The plane was 14 years old with approximately 14,000 total flight cycles. On 42 other 777s that were between 6 and 16 years old local corrosion was found. A FAA directive issued during November 2013 called for checks into the worldwide 777 Boeing fleet.
In 2005, a 777 operated by Malaysia Airlines suffered problems with its autopilot systems on a flight between Perth and Kuala Lumpur. This led the FAA to issue an airworthiness directive to correct a computer fault that had been found on 500 Boeing 777s It is possible that a slow decompression from a small hole, could have gradually impaired and confused the pilots before cabin pressure warnings were sounded. This scenario also explains why another pilot some distance ahead heard mumbling and static sound from the MH 370 pilots when he tried to contact them. This probably indicates an oxygen problem.
Time is a crucial factor in this tragedy. Between 1.07 and 1.37, hell broke loose on this flight. The interim reports discard possible battery fire. Lithium – ion batteries have caused 140 mid-air incidents in the last 20 years. One cargo plane crashed in 2010 after attempting an emergency landing. The safety report said the battery caught fire and filled the flight deck with smoke. Could a slow moving fire from a tyre on the front landing gear ignited on take-off?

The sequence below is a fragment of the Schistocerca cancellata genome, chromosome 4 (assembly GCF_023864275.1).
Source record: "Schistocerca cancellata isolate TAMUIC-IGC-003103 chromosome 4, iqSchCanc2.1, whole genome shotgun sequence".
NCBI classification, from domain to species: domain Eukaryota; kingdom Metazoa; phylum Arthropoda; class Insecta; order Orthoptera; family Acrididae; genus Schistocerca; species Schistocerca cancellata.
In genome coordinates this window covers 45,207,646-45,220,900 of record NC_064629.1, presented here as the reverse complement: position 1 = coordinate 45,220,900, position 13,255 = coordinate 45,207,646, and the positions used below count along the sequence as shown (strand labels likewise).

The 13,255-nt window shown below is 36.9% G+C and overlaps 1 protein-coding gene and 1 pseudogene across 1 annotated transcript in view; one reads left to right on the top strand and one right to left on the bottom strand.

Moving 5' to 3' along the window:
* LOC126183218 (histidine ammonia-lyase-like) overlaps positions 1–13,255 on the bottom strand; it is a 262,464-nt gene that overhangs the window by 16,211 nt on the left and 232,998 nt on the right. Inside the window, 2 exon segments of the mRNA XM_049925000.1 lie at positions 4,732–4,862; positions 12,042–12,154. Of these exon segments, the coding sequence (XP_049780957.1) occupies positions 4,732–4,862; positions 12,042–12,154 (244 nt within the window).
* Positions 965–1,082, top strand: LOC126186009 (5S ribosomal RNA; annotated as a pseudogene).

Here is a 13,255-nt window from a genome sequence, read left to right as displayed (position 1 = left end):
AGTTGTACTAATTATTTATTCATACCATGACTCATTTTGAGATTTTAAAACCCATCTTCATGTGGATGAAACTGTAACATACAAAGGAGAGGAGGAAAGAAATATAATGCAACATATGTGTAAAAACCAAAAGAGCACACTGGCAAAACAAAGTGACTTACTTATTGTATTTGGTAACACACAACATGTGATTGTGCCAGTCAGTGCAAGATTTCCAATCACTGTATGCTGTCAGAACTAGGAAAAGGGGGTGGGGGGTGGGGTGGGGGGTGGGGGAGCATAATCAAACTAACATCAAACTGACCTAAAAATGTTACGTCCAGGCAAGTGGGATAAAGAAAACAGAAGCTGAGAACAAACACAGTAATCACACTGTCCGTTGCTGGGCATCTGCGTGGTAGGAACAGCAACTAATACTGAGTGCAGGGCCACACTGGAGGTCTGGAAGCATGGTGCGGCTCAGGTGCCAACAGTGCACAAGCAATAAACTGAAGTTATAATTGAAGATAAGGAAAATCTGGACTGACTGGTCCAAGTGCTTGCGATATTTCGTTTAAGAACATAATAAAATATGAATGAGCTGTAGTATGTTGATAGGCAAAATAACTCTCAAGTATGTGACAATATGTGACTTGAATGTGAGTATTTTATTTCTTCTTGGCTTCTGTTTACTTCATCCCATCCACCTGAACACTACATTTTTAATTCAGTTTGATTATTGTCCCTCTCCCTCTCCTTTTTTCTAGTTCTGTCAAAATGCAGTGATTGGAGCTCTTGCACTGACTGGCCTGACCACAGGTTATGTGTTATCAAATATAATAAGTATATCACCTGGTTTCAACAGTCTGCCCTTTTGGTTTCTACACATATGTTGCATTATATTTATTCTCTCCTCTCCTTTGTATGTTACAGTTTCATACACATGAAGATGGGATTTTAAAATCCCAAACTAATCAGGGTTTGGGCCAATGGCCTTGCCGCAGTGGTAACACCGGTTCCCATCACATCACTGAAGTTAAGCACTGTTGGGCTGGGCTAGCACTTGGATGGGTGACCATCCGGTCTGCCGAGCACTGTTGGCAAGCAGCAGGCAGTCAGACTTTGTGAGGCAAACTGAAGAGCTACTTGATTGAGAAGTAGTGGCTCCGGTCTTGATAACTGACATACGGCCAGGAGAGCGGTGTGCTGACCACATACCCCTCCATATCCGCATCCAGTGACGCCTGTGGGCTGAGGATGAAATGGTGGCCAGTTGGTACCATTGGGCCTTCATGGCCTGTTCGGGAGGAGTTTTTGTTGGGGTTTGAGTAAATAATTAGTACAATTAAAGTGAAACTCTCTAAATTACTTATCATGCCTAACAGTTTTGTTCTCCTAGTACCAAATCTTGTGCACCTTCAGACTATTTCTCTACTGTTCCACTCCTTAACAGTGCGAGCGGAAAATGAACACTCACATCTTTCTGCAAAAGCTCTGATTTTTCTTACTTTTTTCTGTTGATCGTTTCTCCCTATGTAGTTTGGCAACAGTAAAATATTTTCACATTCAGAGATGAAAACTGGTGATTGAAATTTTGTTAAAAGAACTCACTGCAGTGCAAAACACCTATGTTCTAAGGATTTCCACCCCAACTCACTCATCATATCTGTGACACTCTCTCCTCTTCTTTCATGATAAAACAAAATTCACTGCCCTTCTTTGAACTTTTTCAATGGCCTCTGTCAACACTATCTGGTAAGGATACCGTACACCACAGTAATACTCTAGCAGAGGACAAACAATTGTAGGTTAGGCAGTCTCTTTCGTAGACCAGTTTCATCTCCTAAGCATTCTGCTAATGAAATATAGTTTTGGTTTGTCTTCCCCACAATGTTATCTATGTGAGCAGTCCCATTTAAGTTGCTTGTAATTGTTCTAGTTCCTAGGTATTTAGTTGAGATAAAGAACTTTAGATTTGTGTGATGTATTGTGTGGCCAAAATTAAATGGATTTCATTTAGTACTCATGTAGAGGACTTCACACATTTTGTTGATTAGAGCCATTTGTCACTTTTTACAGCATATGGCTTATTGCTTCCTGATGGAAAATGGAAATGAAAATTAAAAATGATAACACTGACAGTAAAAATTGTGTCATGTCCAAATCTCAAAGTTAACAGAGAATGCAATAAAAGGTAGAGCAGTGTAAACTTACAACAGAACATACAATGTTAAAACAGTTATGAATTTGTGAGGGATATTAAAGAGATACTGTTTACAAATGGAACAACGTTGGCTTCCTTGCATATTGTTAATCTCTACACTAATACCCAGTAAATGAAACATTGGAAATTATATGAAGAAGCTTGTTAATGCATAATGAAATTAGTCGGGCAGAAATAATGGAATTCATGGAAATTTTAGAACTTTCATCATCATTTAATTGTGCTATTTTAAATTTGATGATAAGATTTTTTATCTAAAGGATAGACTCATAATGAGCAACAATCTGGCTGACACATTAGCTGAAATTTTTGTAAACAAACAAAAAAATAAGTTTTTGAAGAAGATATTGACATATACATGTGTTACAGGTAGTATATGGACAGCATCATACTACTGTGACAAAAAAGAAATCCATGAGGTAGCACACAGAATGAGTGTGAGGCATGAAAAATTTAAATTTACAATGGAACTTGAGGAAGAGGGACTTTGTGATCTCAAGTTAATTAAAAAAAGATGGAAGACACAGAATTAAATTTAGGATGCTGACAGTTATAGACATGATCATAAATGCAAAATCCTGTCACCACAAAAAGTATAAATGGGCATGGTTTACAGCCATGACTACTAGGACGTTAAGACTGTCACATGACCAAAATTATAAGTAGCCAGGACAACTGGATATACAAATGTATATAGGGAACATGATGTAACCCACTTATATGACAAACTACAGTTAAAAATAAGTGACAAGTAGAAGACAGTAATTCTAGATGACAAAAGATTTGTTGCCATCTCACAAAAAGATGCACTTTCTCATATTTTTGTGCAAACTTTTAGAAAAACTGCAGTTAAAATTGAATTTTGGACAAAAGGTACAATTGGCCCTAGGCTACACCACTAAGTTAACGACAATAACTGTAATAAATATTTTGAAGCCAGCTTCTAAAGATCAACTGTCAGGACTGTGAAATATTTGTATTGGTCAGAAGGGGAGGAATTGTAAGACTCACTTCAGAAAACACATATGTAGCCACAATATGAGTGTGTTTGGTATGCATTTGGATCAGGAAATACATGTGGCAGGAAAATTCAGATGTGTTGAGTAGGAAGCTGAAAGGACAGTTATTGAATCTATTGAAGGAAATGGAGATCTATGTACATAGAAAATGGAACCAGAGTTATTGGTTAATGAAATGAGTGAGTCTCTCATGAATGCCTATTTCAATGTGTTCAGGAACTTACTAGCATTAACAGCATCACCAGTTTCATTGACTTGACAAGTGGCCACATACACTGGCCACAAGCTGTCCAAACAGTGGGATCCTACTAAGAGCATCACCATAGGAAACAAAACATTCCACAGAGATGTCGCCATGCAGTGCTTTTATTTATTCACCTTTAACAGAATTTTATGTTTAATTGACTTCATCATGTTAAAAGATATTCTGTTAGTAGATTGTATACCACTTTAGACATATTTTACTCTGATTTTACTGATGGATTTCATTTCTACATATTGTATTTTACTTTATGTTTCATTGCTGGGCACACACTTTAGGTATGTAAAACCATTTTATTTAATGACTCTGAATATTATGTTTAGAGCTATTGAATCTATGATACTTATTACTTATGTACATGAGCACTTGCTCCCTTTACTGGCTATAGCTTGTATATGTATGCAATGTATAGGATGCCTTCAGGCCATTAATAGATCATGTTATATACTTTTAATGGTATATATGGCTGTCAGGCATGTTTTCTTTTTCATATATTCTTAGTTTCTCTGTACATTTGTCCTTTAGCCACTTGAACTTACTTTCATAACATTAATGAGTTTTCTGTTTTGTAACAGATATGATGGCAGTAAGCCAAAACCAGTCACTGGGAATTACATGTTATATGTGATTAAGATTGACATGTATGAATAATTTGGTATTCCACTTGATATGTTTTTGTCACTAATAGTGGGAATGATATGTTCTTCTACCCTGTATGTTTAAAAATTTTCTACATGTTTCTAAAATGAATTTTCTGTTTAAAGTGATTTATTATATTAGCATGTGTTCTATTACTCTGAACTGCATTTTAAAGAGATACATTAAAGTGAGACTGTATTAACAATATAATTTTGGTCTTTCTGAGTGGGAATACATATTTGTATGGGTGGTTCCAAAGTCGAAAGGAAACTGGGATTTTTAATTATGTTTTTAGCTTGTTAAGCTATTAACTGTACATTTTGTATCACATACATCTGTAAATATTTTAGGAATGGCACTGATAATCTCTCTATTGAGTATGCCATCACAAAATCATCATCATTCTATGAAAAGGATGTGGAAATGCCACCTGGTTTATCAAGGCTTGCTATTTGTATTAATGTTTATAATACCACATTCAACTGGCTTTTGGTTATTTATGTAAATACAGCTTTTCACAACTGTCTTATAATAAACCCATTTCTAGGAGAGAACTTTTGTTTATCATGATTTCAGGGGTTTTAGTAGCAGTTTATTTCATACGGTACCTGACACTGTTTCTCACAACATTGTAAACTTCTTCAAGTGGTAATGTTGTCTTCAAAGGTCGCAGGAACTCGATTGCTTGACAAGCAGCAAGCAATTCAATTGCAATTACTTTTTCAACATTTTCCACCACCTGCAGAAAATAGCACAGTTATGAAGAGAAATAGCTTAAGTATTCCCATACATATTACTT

A self-extinguishing fire probably overcame the crew and passengers of Mh370, which allowed the plane to fly on auto pilot for 5 hours. A self-sustaining fire would have broken up the aircraft. Earlier model 777s were plagued with electrical problems, one 777 was completely gutted while on the ground, at Cairo International Airport. The truth will emerge when MH370 is found, let there be no doubt, and this plane will be found. There are over 1000 Boeing 777s flying the global route. We found The Titanic, we found Air France Flight 447, and we will find MH370 within the next year.
* Published in print edition on 11 May 2018